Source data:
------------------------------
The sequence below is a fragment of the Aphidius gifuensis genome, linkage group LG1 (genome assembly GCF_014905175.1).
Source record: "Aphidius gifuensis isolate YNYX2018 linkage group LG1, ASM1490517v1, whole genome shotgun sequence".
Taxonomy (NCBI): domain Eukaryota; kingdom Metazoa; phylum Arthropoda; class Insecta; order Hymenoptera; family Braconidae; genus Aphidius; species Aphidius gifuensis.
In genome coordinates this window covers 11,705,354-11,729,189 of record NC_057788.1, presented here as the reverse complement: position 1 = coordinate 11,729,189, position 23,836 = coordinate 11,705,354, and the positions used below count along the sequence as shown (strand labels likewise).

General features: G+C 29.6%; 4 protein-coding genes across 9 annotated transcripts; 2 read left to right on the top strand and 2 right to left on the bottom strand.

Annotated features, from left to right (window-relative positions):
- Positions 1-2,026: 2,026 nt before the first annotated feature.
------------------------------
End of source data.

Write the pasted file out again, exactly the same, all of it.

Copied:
The sequence below is a fragment of the Aphidius gifuensis genome, linkage group LG1 (genome assembly GCF_014905175.1).
Source record: "Aphidius gifuensis isolate YNYX2018 linkage group LG1, ASM1490517v1, whole genome shotgun sequence".
Taxonomy (NCBI): domain Eukaryota; kingdom Metazoa; phylum Arthropoda; class Insecta; order Hymenoptera; family Braconidae; genus Aphidius; species Aphidius gifuensis.
In genome coordinates this window covers 11,705,354-11,729,189 of record NC_057788.1, presented here as the reverse complement: position 1 = coordinate 11,729,189, position 23,836 = coordinate 11,705,354, and the positions used below count along the sequence as shown (strand labels likewise).

General features: G+C 29.6%; 4 protein-coding genes across 9 annotated transcripts; 2 read left to right on the top strand and 2 right to left on the bottom strand.

Annotated features, from left to right (window-relative positions):
- Positions 1-2,026: 2,026 nt before the first annotated feature.